A beautiful reminder that we’re all doomed.

[via The Guardian]

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Julia Holter interview.

It’s somewhat of a coming-of-age story. It starts with that central choice of whether to run out in the wild and be free of others, or to be one with the city and embrace it and laugh at it at the same time. All the songs came out of that question, and each one is about this person investigating different approaches. It’s also themed around the loudness of society: media, gossip, celebrity obsession.

Julia Holter has a third LP, Loud City Song, coming in August, and Pitchfork has put up a brief interview with her. [via Pitchfork]

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Year in Music, 2012 edition.

I’ll keep this short. My notable albums of the year (in alphabetical order) were:

  • `Alleluia! Don’t Bend! Ascend! by Godspeed You! Black Emperor
  • Bloom by Beach House
  • Channel Orange by Frank Ocean
  • The Idler Wheel Is Wiser Than the Driver of the Screw and Whipping Cords Will Serve You More Than Ropes Will Ever Do by Fiona Apple
  • Lonerism by Tame Impala
  • Old Ideas by Leonard Cohen
  • Shields by Grizzly Bear
  • Swing Lo Magellan by Dirty Projectors

It was a bit of a strange year in that no album felt earth-shakingly landmark, though who can really say how these albums will fare over time. If I had to pick a favourite one, it would probably be Swing Lo Magellan, because I can envision listening to that one for a long, long time, though most of these albums have been really quite fantastic.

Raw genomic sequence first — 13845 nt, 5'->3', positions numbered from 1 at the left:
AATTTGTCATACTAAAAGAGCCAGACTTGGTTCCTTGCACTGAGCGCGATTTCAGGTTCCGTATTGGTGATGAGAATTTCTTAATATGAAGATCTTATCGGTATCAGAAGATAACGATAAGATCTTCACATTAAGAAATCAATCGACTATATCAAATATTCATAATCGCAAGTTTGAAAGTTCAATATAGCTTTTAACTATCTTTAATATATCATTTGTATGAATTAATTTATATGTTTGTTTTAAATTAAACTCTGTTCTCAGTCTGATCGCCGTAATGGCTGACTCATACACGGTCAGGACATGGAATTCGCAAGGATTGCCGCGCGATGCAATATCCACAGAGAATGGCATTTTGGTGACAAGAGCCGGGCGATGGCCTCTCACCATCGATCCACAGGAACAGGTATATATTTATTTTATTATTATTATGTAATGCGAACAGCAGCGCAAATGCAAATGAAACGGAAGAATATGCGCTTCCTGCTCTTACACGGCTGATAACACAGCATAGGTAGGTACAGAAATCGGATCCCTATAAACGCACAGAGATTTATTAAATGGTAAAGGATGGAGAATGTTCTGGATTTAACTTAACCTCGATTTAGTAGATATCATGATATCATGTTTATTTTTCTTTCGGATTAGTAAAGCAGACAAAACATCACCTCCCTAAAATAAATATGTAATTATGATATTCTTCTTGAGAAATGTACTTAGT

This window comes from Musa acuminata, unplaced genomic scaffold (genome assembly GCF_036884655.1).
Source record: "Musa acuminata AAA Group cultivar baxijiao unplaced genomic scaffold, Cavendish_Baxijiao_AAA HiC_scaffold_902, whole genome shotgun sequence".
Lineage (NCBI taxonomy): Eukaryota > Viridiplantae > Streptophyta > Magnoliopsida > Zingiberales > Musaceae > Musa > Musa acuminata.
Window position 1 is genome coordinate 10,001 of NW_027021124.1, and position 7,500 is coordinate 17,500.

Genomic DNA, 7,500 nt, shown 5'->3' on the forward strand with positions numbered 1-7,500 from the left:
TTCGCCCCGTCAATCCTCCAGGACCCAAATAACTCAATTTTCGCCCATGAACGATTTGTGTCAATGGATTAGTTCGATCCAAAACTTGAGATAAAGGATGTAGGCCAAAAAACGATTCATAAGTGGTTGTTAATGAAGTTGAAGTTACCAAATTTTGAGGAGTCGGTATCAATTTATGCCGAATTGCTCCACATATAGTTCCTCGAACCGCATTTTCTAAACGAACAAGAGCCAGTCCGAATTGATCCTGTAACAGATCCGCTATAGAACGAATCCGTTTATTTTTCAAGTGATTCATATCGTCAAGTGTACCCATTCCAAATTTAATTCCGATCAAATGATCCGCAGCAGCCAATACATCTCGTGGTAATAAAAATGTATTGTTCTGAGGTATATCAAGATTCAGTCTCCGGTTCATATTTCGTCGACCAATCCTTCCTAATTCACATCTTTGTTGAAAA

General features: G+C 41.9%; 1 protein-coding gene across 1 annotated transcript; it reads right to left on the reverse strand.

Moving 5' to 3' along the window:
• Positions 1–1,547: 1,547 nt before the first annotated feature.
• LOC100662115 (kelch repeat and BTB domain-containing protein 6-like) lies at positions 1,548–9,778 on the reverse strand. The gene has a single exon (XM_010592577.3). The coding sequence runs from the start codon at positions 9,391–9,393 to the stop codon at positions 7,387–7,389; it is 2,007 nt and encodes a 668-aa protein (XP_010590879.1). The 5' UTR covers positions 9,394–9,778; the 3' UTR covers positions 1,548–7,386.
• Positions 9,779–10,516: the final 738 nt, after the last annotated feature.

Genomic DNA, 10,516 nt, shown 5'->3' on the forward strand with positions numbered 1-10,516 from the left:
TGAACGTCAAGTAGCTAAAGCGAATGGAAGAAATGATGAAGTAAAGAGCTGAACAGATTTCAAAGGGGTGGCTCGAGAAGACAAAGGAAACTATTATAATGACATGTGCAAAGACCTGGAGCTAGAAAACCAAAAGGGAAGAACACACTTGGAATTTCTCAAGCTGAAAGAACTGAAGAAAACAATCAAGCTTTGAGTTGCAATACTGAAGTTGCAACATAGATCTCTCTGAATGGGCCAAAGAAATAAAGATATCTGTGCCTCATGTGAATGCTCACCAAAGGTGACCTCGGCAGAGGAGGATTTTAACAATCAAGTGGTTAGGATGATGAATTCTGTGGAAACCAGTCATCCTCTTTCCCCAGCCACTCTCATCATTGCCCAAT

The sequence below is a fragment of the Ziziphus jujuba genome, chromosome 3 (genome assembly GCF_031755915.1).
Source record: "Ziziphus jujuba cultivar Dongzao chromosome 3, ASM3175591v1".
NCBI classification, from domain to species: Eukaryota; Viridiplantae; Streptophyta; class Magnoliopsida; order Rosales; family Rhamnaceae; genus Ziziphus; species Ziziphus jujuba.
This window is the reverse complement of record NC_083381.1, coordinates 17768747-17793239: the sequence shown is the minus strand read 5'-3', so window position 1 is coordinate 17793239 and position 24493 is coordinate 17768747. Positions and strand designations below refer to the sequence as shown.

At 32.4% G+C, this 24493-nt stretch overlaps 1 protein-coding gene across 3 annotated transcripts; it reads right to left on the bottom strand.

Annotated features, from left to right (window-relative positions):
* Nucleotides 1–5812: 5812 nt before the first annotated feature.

Also don’t miss:

  • Attack on Memory by Cloud Nothings
  • Bish Bosch by Scott Walker
  • Clear Moon by Mount Eerie
  • Confess by Twin Shadow
  • Ekstasis by Julia Holter
  • Gossamer by Passion Pit
  • The Haunted Man by Bat For Lashes
  • Mature Themes by Ariel Pink’s Haunted Graffiti
  • Shrines by Purity Ring
  • Until the Quiet Comes by Flying Lotus

And a special imaginary award goes to Atoms For Peace’s “Default”, which probably got the most playtime on my computer this year despite its relatively young age.

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New Julia Holter video.

A new Julia Holter video. This one’s for “Our Sorrows”. [via YouTube]

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Rojak: Morrissey, Middlemarch, et cetera.

Rojak is a regular collection of assorted links as well as a bulletin summarising the week (or thereabouts) on this blog.

Assorted

Morrissey will be in Singapore on 8 May at Fort Canning. [via SISTIC]

A ten-foot tall panel illustrating Middlemarch. [via The Paris Review]

“What is your favourite word?”
“I don’t want to betray my lifelong dedication to them all.”
Q&A with Nadine Gordimer. [via The Guardian]

Review of Andrew Bird’s new album, Break It Yourself. [via Pitchfork]

Hmmmm. [via Conversational Reading]

Speakers at the Samuel Beckett: Debts & Legacies 2012 Seminar Series. [via A Piece of Monologue]

Julia Holter’s Ekstasis is out and you can buy it here. [via RVNG INTL.]

Bulletin

This week on WKLC: